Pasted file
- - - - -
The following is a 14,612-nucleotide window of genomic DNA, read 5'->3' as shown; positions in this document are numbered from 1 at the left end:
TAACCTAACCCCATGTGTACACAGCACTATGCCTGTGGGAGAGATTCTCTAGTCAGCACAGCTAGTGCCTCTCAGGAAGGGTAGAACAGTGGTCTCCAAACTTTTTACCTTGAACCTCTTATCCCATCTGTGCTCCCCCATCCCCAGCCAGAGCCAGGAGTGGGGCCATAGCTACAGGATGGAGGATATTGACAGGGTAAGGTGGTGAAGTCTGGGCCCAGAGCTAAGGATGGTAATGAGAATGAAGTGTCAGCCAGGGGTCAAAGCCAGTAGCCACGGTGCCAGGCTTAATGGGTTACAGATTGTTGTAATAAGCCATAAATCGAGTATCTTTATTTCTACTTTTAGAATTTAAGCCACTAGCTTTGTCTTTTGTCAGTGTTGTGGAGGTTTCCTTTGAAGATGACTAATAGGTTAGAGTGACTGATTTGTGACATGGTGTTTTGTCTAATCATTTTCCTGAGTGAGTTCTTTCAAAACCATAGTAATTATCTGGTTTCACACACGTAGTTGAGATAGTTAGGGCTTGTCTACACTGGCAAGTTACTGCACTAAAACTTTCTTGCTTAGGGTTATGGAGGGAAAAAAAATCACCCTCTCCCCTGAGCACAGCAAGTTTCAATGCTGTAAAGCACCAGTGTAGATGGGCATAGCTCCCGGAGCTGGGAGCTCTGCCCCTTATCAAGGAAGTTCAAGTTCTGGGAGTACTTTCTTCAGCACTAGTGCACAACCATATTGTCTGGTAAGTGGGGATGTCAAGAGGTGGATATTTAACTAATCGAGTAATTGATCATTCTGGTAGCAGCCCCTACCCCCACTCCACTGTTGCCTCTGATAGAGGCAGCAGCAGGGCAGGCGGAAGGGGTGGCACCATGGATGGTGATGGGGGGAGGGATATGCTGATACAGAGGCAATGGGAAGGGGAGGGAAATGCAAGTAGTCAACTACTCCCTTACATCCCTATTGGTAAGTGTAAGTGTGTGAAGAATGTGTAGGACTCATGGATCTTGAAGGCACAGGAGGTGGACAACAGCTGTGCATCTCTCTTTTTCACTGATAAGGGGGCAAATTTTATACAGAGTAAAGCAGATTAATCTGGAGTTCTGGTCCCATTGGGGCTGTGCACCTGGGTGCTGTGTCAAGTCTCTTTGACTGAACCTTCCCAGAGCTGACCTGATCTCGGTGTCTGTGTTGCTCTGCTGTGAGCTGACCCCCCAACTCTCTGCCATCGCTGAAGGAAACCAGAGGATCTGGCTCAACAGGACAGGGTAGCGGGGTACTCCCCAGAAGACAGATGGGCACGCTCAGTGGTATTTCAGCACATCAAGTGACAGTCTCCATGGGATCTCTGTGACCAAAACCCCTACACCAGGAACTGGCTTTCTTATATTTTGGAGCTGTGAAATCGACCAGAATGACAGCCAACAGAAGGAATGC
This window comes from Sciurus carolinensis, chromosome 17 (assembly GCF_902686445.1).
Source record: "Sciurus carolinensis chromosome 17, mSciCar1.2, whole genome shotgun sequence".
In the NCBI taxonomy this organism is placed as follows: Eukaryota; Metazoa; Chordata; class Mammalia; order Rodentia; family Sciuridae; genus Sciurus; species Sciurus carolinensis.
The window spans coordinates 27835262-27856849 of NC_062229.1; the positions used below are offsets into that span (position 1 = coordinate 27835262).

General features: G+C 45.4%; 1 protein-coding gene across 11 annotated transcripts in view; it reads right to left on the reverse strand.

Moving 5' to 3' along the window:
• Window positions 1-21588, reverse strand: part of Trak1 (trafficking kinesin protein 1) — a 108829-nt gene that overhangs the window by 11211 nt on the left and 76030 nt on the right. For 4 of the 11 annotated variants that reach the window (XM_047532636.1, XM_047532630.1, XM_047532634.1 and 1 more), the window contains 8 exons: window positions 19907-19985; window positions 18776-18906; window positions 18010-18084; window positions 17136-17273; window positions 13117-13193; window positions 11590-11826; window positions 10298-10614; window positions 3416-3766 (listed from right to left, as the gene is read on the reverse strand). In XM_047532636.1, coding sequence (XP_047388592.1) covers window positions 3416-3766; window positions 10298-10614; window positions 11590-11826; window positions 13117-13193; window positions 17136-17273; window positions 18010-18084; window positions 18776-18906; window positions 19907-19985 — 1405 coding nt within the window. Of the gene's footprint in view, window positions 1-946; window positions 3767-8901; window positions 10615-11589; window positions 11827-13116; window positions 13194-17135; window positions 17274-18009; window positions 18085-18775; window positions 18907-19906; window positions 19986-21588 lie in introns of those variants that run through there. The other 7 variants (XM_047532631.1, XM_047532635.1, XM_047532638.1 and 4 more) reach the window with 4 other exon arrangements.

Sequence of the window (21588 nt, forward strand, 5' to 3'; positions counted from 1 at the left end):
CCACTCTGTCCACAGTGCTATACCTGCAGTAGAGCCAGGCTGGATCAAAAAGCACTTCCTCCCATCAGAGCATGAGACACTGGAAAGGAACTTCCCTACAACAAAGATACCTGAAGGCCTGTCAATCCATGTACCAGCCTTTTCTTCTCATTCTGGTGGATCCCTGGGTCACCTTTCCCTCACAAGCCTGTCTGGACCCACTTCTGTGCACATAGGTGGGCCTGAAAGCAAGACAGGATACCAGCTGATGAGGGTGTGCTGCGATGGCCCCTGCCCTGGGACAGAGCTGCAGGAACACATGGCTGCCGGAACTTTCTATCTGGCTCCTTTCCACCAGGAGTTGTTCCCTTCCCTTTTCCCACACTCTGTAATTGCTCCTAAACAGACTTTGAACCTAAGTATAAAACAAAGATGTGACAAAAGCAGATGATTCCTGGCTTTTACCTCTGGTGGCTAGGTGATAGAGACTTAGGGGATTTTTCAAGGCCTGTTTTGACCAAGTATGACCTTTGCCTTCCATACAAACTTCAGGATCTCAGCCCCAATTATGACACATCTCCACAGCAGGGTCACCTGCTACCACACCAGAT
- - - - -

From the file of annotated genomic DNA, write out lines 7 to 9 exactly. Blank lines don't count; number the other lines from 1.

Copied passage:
General features: G+C 45.4%; 1 protein-coding gene across 11 annotated transcripts in view; it reads right to left on the reverse strand.

Moving 5' to 3' along the window:
• Window positions 1-21588, reverse strand: part of Trak1 (trafficking kinesin protein 1) — a 108829-nt gene that overhangs the window by 11211 nt on the left and 76030 nt on the right. For 4 of the 11 annotated variants that reach the window (XM_047532636.1, XM_047532630.1, XM_047532634.1 and 1 more), the window contains 8 exons: window positions 19907-19985; window positions 18776-18906; window positions 18010-18084; window positions 17136-17273; window positions 13117-13193; window positions 11590-11826; window positions 10298-10614; window positions 3416-3766 (listed from right to left, as the gene is read on the reverse strand). In XM_047532636.1, coding sequence (XP_047388592.1) covers window positions 3416-3766; window positions 10298-10614; window positions 11590-11826; window positions 13117-13193; window positions 17136-17273; window positions 18010-18084; window positions 18776-18906; window positions 19907-19985 — 1405 coding nt within the window. Of the gene's footprint in view, window positions 1-946; window positions 3767-8901; window positions 10615-11589; window positions 11827-13116; window positions 13194-17135; window positions 17274-18009; window positions 18085-18775; window positions 18907-19906; window positions 19986-21588 lie in introns of those variants that run through there. The other 7 variants (XM_047532631.1, XM_047532635.1, XM_047532638.1 and 4 more) reach the window with 4 other exon arrangements.